“When you are invited by someone to a wedding feast, do not sit down in a place of honor, lest someone more distinguished than you be invited by him, and he who invited you both will come and say to you, ‘Give your place to this person,’ and then you will begin with shame to take the lowest place. But when you are invited, go and sit in the lowest place, so that when your host comes he may say to you, ‘Friend, move up higher.’ Then you will be honored in the presence of all who sit at table with you.”

“Everyone who exalts himself will be humbled, and he who humbles himself will be exalted” (Luke 14. 8-11).

This is our path.

What is great in the eyes of the world, is nothing in God’s eyes. What is petty to the world, is everything to God.

“The cross is folly to those who are perishing,” St. Paul preaches. “But to us who are being saved it is the power of God . . . Jews demand signs and Greeks seek wisdom, but we preach Christ crucified, a stumbling block to Jews and folly to Gentiles, but to those who are called, both Jews and Greeks, Christ the power of God and the wisdom of God (1 Corinthians 1:17-2:5).

“[He] emptied himself, taking the form of a servant, being born in the likeness of men" (Philippians 2:7).

The world we live in is going to hate us.

There is an underlying hatred towards God and the Church brewing in our culture todayand . We need to prepare ourselves.

Do you remember the churches in Canada? 83 homes of God vandalized, burned down, or desecrated just a couple years ago, on the premise of unmarked graves. It is like something out of the French Revolution. It was all fake, and that is thoroughly documented and testified now. There were never unmarked graves, but you do not hear that do you, and it does not matter. This is just the beginning. There is a movement in our times which has always marked the end of a Christian world. Lies about our faith are festering everywhere, lies about our beliefs, morality, and lives, lies about the past and Christianity’s profound impact on the world, lies about the present and the unparalleled morality and charity of Christians all around us. Good people have swallowed up these lies. Friends, peers, children have been fed them.

We need to buckle down and get serious. Expect to be hated. Expect to be the shame of the world, among your peers, and your community. Expect to hear scandals said about your priest and your bishops. Expect to be laughed at. Expect to suffer. Expect that it will be very, very easy, to betray Christ and give in to the pressure — just a little insence, burn a little insence to the emperor. What will it hurt?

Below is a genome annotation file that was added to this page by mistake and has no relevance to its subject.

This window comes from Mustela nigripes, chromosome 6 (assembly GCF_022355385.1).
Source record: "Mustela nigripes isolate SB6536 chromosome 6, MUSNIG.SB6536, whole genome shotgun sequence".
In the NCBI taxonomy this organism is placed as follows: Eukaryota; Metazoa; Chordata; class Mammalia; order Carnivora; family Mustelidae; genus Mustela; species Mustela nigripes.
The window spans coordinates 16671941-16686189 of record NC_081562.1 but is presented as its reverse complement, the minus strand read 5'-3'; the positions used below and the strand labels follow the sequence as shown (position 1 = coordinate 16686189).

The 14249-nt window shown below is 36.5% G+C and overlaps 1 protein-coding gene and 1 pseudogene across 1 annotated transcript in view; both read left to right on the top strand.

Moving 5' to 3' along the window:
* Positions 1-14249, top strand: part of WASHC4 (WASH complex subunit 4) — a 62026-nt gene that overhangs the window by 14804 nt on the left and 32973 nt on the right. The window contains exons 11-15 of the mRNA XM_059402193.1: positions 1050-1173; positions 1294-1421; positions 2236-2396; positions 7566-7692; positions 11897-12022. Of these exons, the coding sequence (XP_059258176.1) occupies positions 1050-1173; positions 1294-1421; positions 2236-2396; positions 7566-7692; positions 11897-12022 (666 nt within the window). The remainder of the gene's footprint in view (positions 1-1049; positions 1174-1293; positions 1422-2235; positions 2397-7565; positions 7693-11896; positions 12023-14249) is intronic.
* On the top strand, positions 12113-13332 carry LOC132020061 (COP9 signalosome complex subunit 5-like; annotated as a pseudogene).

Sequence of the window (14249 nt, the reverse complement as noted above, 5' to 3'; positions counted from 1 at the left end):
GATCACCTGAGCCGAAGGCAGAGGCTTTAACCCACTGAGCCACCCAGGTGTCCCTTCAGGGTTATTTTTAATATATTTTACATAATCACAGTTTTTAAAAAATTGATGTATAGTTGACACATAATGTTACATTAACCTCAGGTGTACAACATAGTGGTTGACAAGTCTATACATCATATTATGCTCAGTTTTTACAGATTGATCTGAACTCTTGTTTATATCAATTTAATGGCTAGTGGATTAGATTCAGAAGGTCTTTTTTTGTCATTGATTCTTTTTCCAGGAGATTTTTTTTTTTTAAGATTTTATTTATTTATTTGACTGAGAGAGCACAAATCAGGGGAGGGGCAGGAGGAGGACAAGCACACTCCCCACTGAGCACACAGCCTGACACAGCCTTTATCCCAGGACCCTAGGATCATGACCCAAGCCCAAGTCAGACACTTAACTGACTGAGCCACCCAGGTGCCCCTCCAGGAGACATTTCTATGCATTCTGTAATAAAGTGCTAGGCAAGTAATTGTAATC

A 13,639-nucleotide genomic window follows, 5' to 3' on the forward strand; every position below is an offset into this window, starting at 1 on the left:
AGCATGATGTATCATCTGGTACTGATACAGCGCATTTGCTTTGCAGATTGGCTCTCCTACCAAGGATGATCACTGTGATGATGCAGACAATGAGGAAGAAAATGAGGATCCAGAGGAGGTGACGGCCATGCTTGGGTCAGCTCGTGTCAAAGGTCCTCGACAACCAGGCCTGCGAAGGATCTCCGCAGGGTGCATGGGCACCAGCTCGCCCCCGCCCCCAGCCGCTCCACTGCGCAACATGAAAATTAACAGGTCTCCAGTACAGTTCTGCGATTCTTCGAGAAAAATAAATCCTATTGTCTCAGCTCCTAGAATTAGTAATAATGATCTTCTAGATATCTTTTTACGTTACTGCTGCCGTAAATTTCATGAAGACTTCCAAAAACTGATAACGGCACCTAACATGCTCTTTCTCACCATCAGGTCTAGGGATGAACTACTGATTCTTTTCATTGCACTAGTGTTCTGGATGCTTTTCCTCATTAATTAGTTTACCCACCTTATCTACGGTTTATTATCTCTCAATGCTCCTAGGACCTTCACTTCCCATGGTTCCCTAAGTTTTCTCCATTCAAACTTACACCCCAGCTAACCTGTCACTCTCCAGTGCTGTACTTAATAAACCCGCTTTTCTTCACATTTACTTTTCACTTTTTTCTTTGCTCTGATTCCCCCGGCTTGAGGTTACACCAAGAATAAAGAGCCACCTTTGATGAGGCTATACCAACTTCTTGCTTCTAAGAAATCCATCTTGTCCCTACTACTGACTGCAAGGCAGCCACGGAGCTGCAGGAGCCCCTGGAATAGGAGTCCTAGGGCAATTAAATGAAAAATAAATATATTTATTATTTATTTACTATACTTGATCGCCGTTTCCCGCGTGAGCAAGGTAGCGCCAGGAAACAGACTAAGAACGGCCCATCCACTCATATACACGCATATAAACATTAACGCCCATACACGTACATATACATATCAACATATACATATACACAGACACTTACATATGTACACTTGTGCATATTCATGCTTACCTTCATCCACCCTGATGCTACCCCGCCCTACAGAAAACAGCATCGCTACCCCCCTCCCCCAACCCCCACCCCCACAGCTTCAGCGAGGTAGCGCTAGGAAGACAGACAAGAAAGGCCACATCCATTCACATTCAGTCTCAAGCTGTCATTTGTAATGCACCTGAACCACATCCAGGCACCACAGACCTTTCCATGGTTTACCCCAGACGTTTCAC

Do you remember our Corpus Christi procession last year. We took the Blessed Sacrament downtown and did an exorcism and dedication over our community. Did you know protestors went to the police station beforehand? They wanted permission to riot and mock us? The police intervened this time. They refused and sent out patrols to guard us while praying.

This is how you know we are doing God’s work. The world will hate us. It will not be so easy in the future. Things are getting worse, and quickly.

How does this make us feel? Is it unsettling? Is it our greatest joy? There is no better life than to share the crucifixion of Jesus Christ.

How do we prepare?

“Everyone who exalts himself will be humbled, and he who humbles himself will be exalted” (Luke 14. 8-11).

We need to become smaller.

Start fasting. Starve yourself a little. Let the muscles in your arms atrophy. That is how you become a soldier of Christ. Pray more fervently. Sacrifice your time and strength on your knees. That is the best kind of prepping. Arm yourself with the rosary. The Blessed Mother has the final victory. She holds the weapons that sleigh the dragon. If we want to be soldiers in the 21st century, it is time to pay attention to our general.

This is our war, our joy! We were born for it. Fight it well!

“Who is she that riseth up as the morning, fair as the moon, clear as the sun, and terrible as an army with banners?”